Pearl Cleage’s 1995 play Blues for an Alabama Sky creates a world, the world of dreamers in the fading Harlem renaissance, the Depression starting to bite. It’s domestic: Frankie Bradshaw’s fabulous set has two fire escapes, a hallway, steps, rooms high and low, balcony (where we glimpse other neighbours, sometimes with quiet harmonies sung). Outside the street is barred with lamplight.
‘Some may find it ponderous while others will be fascinated’: BLUES FOR AN ALABAMA SKY – National Theatre
Looking across cultural representations of women in the past 100 years it is possible to draw connections between characters such as Hester Collier in Terence Rattigan’s The Deep Blue Sea, Patrick Hamilton’s Jenny from Twenty Thousand Streets Under the Sky, even up to Kyo Choi’s Kim Han-See in The Apology, all of whom are in pursuit of a fantasy life that will never be fulfilled. Pearl Cleage’s Blues for an Alabama Sky, opening at the National Theatre, adds another unknowingly tragic heroine to that list, singer Angel who will grasp at an opportunity to get out of Harlem in 1930.
‘Witty, weighted & lyrical’: LAVA – Bush Theatre ★★★★
Last year a critic described a dramatic response to the Black Lives Matter protests, to which Benedict Lombe contributed, as ‘more lecture than theatre’. The quote is projected onto the set of her debut play, Lava, at the Bush Theatre.
‘Passionate, powerful & challenging’: LAVA – Bush Theatre
Benedict Lombe’s new play Lava is semi-autobiographical and full of activism and difficult moments, alongside a story railing against Kafkaesque bureaucracy.
NEWS: Southwark Playhouse’s winter season includes new production of Constellations & three musical livestreams
The next show announced in Southwark Playhouse’s winter season is Nick Payne’s Constellations starring Ronkẹ Adékoluẹjo and Oliver Johnstone and directed by Jonathan O’Boyle.
NEWS: The Black British Theatre Awards reveal 2020 nominees & announce the ceremony will be broadcast on Sky Arts
The BBTAs have revealed the 2020 Black British Theatre Awards nominee list, voted almost entirely by the public and representing some of the finest work by Black performers and creatives in UK theatre. The 2020 awards ceremony will air on Sky Arts this autumn, as part of the channel’s free to air line-up.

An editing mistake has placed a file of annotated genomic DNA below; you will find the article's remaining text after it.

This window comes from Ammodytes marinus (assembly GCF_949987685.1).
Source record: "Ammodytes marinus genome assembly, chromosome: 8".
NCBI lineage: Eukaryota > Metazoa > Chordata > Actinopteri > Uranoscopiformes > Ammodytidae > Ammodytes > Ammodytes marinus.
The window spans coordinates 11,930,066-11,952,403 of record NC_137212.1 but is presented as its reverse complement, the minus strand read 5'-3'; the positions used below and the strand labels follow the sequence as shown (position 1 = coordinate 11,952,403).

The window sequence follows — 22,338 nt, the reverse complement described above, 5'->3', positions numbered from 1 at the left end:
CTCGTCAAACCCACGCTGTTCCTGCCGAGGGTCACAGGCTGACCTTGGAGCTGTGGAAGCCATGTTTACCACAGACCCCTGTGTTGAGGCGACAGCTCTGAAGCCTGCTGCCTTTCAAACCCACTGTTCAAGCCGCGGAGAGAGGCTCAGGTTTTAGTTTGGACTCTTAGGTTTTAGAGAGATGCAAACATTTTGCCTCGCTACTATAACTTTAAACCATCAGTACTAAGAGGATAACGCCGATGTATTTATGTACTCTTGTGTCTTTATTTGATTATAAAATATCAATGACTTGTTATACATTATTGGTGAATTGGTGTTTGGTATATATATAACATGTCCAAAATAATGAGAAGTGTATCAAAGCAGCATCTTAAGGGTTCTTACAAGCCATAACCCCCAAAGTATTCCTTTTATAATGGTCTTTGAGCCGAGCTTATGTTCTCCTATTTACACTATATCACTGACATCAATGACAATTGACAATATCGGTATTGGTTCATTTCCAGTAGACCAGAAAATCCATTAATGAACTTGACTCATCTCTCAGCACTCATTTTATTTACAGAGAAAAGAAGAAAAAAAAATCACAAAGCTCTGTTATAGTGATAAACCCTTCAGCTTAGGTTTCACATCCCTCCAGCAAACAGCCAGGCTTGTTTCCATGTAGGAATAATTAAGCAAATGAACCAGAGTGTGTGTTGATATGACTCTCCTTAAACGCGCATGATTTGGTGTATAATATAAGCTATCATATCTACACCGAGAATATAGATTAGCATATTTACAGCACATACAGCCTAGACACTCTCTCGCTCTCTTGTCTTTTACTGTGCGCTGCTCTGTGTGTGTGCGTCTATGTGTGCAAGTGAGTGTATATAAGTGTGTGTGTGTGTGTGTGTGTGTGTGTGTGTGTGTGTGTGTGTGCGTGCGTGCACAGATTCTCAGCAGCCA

‘Brutal & honest’: CYPRUS AVENUE – Royal Court Theatre (Online Review) ★★★★
There is no denying that Cyprus Avenue is a powerful drama about struggling with identity and prejudice that makes for chilling viewing from start to finish.
‘Challenging but exhilarating reworking’: THREE SISTERS – National Theatre
Inua Ellams’ relocation of Chekhov’s Three Sisters to the Biafran Civil War proves devastatingly effective at the National Theatre.
‘Sensitive issues are broached with fearlessness’: CYPRUS AVENUE – Royal Court Theatre ★★★★
Directed by Vicky Featherstone, David Ireland’s Cyprus Avenue returns to the Royal Court Theatre after a three-year hiatus.
‘It is in-yer-face, a touch transgressive & very proud’: HOLE – Royal Court Theatre
Hole, a short new play from actor Ellie Kendrick is full of ferocity but is not strong on originality or nuance.
BAD ROADS – Royal Court
The pine tree design by Camilla Clarke provides a subtle serenity, juxtaposing the trauma of war in Bad Roads – a series of sparsely connected stories by Natal’ya Vorozhbit around her home country of Ukraine.
Queer Theatre at the National: Neaptide
There was a special currency for Sarah Daniels’ Neaptide being the opening play in the #ntQueer season as this 1986 drama was actually the first by a living female playwright at the National Theatre – an astonishing fact all told.
Women Centre Stage: Power Play Festival runs this week
Yesterday (14 November 2016) saw the launch of the Women Centre Stage: Power Play Festival at Hampstead Theatre and The Actors Centre. Produced by Sphinx Theatre Company and Joanna Hedges, Women Centre Stage exists to promote, advocate for and inspire women in the arts and has developed and commissioned a wide range of new work which uniquely brings together a diverse array of women characters far from the margins into centre stage.